I recently sat down with Sabrina Parsons, the CEO of Palo Alto Software to discuss a concept known as the valley of death. Parsons defines the valley of death as the time during which a company grows from 50 employees to 100–150 employees. Many organizations face a number of real challenges during this period from negative cashflow to difficulty preserving a positive company culture.
You might wonder what makes moving from 50 to 100 employees especially challenging. This stage of growth finds companies with the feeling of a small company transforming into one that “has to implement a lot more policy” while also having to expand physically, says Parsons. Another major change is that in companies with less than 100 employees, it’s fairly easy for everyone to know each other. Once an organization grows to over 100 employees, that becomes much more challenging. Parsons says “you go from that ease of everyone knows each other and work in a smaller space to what’s the person’s name and what do they do?”
Negative Cash Flow and Transparency
Any time that a company grows substantially “you have to hire people, you pay them before they are producing results, you have to get a bigger office space, and that requires more capital” says Parsons. There are stages in any organization’s growth, then, where that investment in capital means that profits move into the black. “It can be a very difficult place to be in” says Parsons.
Certainly, the negative cash flow can impact the business model. But what impact does this have on worker engagement? To begin to unpack the issue, I asked Parsons how obvious it was to workers when a company goes through a phase of negative cash flow. She said, “usually it’s not very obvious.” What that means is that sometimes a company is on the verge of going belly up, but there are no indicators given to employees that something is wrong.
Something happens when a company that lacks transparency tries to correct a negative cash flow by firing staff, reducing perks, or through other cost-cutting measures. Staff members who were in the dark about the realities of the growth phase can be caught off guard and feel like they are being punished while the CEOs laugh all the way to the bank (when those CEOs are likely an anxious wreck).
I asked Parsons whether she thought it was better to be up front and transparent with an issue like negative cash flow due to growth. Parsons thinks that making employees aware of the need for being frugal can have a big impact. “I think that the idea of employee engagement and ownership thinking can make a big difference” says Parson. She suggests having a CFO to help employees understand the numbers and “are more likely to make better decisions on behalf of the company.”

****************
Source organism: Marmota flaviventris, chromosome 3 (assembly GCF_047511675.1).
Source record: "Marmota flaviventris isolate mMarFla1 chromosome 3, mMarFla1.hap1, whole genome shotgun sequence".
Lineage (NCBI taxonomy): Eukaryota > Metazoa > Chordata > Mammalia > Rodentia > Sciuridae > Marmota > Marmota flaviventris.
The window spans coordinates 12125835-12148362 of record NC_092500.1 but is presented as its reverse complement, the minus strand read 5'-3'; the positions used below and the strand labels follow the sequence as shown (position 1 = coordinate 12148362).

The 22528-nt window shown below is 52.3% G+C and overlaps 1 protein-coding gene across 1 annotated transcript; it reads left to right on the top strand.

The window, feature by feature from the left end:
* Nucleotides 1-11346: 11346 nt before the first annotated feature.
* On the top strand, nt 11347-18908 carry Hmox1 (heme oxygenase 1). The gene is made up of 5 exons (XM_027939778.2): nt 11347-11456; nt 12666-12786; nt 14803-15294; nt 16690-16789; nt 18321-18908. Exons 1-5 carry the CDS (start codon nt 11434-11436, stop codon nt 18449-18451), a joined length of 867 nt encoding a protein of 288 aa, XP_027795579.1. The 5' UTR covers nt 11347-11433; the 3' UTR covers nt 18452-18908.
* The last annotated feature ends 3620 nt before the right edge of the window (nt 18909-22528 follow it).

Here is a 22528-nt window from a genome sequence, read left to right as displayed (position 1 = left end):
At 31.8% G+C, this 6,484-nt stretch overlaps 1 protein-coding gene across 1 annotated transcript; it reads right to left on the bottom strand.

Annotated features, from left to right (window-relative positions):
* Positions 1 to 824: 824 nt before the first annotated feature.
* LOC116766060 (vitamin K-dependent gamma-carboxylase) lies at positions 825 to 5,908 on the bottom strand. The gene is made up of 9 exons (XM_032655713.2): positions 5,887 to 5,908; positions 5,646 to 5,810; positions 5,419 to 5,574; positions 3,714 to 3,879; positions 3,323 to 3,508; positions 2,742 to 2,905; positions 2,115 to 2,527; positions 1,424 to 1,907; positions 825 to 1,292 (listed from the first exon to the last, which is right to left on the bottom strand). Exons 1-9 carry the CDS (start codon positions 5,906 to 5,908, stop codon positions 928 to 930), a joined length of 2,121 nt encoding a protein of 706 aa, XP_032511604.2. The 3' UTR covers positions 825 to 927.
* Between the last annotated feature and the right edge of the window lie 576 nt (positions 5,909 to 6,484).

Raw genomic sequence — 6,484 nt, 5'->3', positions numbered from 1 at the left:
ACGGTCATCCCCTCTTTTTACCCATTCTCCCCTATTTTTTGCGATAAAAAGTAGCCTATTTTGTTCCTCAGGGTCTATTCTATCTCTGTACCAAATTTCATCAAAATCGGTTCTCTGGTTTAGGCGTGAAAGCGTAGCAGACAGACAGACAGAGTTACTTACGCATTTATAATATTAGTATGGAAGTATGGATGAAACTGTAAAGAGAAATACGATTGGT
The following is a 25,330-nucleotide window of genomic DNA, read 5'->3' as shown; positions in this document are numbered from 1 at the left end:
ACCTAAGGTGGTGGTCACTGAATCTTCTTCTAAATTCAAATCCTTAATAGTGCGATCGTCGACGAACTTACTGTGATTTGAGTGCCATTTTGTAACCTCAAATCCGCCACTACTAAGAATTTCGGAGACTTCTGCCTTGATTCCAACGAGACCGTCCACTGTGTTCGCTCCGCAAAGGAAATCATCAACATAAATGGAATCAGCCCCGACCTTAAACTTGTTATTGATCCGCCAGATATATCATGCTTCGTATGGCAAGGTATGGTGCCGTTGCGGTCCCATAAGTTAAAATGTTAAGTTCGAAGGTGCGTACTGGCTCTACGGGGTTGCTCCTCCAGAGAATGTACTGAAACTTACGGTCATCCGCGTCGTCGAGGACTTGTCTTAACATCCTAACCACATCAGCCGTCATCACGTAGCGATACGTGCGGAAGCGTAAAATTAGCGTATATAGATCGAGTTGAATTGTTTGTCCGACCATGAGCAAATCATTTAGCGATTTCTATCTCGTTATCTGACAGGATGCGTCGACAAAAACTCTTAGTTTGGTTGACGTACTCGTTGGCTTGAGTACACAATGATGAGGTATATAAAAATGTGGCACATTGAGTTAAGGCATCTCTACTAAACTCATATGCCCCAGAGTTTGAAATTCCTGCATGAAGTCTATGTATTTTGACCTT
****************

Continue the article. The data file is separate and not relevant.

When employees don’t know what is happening with a company’s financials, they don’t just accept that they don’t know and move on. Instead, they do what we all do, they speculate. Speculation can be devastating to engagement in good times and in bad. When things are not going well but people don’t know, they might assume that things are great and wonder why they aren’t getting a good raise. Conversely, if things are going really well but people don’t know, they might assume that things are worse than they are and start looking for more stable employment.
Culture Changes and the Valley of Death
When an organization undergoes rapid change, the culture also changes. Without guidance, the trajectory of a developing culture can easily be an unfortunate one. Parsons said that to stay in control of the culture was critical. “We realized we have to be very purposeful about our culture. We have to be very explicit about what it is. And we have to be very quick to course-correct and take action when things happen or people do things that don’t fit the culture that we defined and that we want.” The importance of her last statement can’t be overexpressed. An organization can talk all day about the culture it wants, but if it has no follow-through and no consequences for violations of that culture, the culture will get away from you.
Some of the things that Parsons does to preserve culture while growing at Palo Alto Software include:
- Their career page has a section called the culture deck, a slide show that outlines precisely the culture that Palo Alto Software cultivates.
- Parsons gives a culture presentation to new employees every 90 days, and she goes through every aspect of the culture.
- Once a quarter, leadership meets with management to discuss the status of the culture, which is an opportunity to take the pulse and course correct.
- When hiring, Parsons makes sure that people have more than just the raw qualifications for the job. She has learned that hiring someone who connects with the culture can be more important than a perfect résumé.